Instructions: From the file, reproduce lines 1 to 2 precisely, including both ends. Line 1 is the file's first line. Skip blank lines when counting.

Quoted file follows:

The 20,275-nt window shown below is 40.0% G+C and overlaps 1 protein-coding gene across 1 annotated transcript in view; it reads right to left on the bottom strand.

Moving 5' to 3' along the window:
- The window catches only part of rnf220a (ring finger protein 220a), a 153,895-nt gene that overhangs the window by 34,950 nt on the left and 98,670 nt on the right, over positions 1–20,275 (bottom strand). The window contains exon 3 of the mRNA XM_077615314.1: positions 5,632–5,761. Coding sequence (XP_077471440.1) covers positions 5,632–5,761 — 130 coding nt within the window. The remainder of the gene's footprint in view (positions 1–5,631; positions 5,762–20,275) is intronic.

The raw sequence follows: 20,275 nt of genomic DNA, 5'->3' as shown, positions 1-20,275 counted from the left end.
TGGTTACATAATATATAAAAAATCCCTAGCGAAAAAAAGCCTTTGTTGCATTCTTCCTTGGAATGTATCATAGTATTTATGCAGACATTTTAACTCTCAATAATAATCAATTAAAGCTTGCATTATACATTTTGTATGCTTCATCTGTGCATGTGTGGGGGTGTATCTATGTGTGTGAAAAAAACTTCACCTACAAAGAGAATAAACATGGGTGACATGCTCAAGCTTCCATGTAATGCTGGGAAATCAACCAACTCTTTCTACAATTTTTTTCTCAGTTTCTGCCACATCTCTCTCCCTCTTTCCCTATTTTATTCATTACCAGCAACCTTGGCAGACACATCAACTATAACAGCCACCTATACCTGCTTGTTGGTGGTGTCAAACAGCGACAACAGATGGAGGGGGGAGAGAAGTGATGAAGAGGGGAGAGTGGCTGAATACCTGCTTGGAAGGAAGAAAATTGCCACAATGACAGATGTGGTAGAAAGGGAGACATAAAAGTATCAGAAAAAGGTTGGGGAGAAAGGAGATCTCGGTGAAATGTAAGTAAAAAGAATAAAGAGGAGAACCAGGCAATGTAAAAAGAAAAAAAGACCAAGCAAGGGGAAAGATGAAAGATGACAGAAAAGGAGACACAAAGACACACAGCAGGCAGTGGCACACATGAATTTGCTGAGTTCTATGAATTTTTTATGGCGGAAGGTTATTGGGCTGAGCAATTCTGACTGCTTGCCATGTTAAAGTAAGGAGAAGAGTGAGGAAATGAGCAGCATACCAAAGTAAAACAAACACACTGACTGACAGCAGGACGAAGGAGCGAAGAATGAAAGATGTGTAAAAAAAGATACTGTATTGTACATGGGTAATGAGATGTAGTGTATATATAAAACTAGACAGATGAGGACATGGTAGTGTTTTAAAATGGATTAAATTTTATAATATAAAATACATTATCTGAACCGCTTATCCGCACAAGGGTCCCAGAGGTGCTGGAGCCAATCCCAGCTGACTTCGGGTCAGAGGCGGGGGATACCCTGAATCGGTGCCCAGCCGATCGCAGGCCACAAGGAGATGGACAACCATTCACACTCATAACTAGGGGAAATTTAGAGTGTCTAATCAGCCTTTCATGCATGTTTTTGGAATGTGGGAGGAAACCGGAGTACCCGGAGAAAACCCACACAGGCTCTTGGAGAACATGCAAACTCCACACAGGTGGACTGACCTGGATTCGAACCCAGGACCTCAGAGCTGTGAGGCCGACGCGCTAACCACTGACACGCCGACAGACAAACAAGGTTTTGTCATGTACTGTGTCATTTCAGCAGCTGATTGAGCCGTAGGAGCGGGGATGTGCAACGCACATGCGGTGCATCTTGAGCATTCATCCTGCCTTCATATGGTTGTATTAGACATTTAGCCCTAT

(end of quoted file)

The 20,275-nt window shown below is 40.0% G+C and overlaps 1 protein-coding gene across 1 annotated transcript in view; it reads right to left on the bottom strand.

Moving 5' to 3' along the window: